Understanding Geothermal Installations: Closed vs. Open Loops

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A geothermal installation for your home presents two options: closed loop and open loop. Mostly, it depends on the natural characteristics of your property, including the amount of open space and the access to ground water. Utilizing the steady, latent heat of the earth a few feet below the surface or present in underground well water, geothermal transfers this energy indoors to heat your home in winter. In summer it uses that same source as an efficient heat sink to disperse heat extracted from your home. Because there’s no combustion involved, a geothermal installation, whether it's closed loop or open loop, provides heating and cooling with energy efficiency that can be as much as four times that of a conventional system. Here’s what’s involved in each installation.

A closed-loop installation harvests heat from the ground. A network of plastic tubing buried in horizontal rows — or, where space is an issue, in deep vertical bores — circulates a heat-absorbing fluid. In winter this fluid absorbs the earth’s latent heat and conveys it to a compressor in a heat pump that concentrates the energy, then releases it through a heat exchanger into your ductwork to be dispersed throughout your house. In summer, the process reverses and the fluid takes household heat absorbed by the indoor coil and returns it to the ground. Closed-loop systems are reliable and most underground components are guaranteed for up to 50 years.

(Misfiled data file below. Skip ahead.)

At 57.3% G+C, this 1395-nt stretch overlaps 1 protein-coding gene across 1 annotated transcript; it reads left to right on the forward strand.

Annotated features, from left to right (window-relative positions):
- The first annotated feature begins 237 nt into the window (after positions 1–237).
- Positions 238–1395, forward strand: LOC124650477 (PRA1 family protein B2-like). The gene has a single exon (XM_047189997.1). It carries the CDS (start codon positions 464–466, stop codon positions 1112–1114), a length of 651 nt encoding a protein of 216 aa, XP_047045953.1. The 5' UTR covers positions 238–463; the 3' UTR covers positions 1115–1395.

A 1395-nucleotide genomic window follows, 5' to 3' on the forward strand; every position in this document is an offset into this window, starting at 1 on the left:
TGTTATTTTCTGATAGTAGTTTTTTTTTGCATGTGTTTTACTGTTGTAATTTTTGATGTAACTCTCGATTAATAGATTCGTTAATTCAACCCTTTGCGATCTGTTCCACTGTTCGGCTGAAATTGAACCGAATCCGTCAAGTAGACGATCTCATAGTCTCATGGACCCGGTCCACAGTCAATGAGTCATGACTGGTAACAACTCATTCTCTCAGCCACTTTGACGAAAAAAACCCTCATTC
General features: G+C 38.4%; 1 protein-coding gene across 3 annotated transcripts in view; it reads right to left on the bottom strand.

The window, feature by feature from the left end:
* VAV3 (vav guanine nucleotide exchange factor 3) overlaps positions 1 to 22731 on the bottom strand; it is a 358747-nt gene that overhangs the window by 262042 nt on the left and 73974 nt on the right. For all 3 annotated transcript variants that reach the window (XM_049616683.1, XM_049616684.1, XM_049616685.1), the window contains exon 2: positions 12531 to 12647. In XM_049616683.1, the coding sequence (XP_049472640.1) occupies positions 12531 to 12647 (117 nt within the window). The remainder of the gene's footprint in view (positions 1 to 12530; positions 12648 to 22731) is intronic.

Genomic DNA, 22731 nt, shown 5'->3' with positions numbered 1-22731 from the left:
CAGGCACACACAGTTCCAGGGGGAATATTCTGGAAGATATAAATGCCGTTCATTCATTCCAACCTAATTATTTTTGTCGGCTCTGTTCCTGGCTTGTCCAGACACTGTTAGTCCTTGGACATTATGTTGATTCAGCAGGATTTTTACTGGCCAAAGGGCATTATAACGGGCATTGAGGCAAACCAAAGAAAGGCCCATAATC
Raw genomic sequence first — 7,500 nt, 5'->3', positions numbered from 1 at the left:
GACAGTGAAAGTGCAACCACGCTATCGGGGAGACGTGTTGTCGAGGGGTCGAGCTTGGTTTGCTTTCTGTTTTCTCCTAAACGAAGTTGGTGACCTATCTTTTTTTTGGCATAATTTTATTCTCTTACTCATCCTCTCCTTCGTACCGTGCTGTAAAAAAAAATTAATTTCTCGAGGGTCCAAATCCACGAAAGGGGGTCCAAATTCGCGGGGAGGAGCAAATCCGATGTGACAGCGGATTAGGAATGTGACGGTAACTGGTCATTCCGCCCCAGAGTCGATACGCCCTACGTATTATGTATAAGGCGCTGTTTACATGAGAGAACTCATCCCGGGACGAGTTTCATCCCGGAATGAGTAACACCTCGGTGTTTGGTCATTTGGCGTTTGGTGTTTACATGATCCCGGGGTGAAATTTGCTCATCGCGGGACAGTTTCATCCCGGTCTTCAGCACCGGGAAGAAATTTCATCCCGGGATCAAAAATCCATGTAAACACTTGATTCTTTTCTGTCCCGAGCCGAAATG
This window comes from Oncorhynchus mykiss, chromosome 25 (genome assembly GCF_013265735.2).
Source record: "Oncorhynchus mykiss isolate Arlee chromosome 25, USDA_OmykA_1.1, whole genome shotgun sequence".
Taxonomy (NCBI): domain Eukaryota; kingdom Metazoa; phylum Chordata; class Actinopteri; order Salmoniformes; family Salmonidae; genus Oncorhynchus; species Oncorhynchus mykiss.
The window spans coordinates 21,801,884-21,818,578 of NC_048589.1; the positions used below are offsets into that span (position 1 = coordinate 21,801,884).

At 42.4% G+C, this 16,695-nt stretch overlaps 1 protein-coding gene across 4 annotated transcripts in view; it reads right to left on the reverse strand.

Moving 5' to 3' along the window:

An open-loop system uses latent heat in well water as the energy source. This water is pumped directly from the well and heat is extracted by a heat exchanger, then concentrated in a compressor cycle and dispersed into your home. In summer the well water carries heat extracted from inside the home back to the ground. Well water returned to the earth in an open loop system is usually pumped to a separate return well in proximity to the source well. Open-loop systems require a reliable source of well water on your property that is not affected by drought. 

For more information on a geothermal installation in Lufkin, Nacogdoches or the surrounding areas, contact McWilliams & Son Heating and Air Conditioning.